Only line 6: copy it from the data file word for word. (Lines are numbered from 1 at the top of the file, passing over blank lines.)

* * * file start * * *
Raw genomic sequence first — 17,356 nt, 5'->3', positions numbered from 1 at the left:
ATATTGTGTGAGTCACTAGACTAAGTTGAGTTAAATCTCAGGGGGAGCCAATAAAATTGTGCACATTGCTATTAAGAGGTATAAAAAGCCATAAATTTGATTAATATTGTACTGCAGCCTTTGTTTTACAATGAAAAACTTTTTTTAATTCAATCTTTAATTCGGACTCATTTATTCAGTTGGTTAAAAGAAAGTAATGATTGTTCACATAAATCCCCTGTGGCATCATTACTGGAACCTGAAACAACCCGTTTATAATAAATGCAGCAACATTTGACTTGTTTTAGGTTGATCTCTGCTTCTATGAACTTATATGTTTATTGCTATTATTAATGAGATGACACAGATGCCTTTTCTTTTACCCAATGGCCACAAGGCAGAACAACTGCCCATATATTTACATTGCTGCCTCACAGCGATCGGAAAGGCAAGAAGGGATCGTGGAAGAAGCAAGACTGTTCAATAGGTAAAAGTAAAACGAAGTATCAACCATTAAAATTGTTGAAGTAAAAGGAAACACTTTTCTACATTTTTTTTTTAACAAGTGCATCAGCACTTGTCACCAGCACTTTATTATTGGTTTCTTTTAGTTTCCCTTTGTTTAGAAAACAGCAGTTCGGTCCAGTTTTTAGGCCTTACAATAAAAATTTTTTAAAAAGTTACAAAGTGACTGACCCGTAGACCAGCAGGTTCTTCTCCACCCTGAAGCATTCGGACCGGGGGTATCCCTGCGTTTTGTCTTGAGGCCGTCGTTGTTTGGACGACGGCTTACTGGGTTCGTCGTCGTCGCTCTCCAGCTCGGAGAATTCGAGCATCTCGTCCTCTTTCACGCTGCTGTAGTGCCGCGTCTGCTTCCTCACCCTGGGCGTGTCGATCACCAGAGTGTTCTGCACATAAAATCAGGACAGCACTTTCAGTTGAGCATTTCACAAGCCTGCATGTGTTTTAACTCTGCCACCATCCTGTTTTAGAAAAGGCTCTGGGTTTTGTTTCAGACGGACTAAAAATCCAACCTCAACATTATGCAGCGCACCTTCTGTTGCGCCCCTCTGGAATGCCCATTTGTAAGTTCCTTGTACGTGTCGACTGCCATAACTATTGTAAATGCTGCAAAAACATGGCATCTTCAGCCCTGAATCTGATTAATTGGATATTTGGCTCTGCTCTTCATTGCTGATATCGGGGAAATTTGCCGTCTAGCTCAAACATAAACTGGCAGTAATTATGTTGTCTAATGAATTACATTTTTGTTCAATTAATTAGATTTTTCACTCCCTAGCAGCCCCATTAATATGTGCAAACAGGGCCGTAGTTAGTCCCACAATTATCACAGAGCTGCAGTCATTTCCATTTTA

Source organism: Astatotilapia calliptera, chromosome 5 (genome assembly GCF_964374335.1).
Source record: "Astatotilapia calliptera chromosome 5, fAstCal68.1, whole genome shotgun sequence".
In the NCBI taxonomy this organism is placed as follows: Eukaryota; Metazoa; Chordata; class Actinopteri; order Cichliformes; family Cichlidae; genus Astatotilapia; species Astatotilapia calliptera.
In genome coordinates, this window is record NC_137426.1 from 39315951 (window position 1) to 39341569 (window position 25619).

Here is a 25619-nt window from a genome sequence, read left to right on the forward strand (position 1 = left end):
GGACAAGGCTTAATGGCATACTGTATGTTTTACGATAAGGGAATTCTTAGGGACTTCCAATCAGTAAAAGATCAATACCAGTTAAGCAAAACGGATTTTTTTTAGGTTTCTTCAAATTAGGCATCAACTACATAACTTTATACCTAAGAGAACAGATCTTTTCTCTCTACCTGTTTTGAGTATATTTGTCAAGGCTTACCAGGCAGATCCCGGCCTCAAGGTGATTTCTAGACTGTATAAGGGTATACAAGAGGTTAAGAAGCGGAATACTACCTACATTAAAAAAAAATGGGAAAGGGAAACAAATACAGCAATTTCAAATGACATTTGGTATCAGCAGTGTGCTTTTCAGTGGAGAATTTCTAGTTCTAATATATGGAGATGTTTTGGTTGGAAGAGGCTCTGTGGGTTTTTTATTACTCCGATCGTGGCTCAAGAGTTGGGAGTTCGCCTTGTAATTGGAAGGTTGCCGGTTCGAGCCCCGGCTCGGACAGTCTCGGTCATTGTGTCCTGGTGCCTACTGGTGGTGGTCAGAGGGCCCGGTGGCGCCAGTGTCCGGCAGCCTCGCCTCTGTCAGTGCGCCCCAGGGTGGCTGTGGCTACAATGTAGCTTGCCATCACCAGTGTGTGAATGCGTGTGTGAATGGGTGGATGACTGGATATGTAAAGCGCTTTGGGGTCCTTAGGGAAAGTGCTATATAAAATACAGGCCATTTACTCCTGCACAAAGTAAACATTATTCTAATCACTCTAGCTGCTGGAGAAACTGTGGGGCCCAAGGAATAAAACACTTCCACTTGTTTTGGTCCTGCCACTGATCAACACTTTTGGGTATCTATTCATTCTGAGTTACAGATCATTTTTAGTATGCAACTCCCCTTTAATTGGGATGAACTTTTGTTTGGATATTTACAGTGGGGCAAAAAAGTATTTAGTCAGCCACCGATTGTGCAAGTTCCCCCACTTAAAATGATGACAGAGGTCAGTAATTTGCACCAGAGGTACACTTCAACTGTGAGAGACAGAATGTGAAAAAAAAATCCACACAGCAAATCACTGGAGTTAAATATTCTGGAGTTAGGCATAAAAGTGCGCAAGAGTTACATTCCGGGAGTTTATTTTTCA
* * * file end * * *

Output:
In genome coordinates, this window is record NC_137426.1 from 39315951 (window position 1) to 39341569 (window position 25619).